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Andrew Morse wrote:
1. Reforestation tourism... Perhaps an effort could be made along with the reforesting to create backpacking trails. While building these trails forest management and reforestation with edibles can be accomplished. Then while backpacking tourists can eat and be given education and instruction on reforesting and asked to plant seeds of what they eat as they continue to travel. This could go in a million directions, but a thought that would appease money makers and environmentalists alike.

...

I am really very excited about the possibilities here...



Lightbulb moment! What about super-biodegradable toilet paper that has region specific seeds in it? You'd be pretty limited as to what seeds you could use without making the tp uncomfortable but if it could be figured out then you have a little seed pack that's going to get put in the ground with added organic matter and nutrients.
 
Konstantinos Karoubas
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Hello Ye,

Congrats on the land buy… plenty of water and probably rich soil - enjoy !!!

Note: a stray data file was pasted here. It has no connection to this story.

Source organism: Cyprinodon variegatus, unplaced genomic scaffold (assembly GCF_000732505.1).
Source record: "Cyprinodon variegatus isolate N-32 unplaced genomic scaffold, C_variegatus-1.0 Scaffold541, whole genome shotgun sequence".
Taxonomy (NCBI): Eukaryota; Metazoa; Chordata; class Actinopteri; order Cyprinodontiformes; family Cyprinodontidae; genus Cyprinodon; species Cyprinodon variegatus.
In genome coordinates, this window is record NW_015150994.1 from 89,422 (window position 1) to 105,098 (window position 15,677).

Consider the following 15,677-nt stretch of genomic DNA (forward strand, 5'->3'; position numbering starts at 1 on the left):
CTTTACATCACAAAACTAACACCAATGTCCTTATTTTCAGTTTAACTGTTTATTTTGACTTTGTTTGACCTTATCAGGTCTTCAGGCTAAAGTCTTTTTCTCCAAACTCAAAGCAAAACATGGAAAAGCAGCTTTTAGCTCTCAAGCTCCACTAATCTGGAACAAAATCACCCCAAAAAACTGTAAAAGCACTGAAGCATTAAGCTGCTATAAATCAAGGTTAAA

Trees will grow faster and you will develop of farm rather quickly.

No need to soak almond or search for bitter almonds - any kind of almond will do - place in the soil November or December - it will sprout in March April, when the other plant life comes alive so most likely your almonds will be left alone. In the winter time mice might take some, but if you spend 2 hours, you can plant at least 500 - they will not be all taken. Try the other trees we mentioned here - they will do well.

Good Luck - keep us posted

Hey Michael - great idea - why waste tp …

tp, compost or manure, some seeds and ready to go !!!

Steve !!!

Kostas
 
Andrew Morse
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Nice, seed tp, over humanure bed, cover with some ashes from the fire, inoculate with urine, all during autumn when the most vibrant and contrasting colors pop out... Makes nature's call that much more pleasant... And natural... And productive...

How about this thought... Charge a seemingly high price for camping/backpacking, but give a discount for every pound/kilogram of clay seed balls brought (and planted). Eco-tourists would love the opportunity to save money and reforest at the same time.

What about seed that wild birds, wildlife and long ranging livestock eat and are dispersed for hundreds of square miles at least. Maybe cows could eat a bunch of seed/grain of things you'd like to plant, then be put out on thousands of acres of pasture to disburse it (with manure) and will be fed on pasture.
 
Konstantinos Karoubas
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Hello Andrew,

Thank You for your ideas and thoughts !!!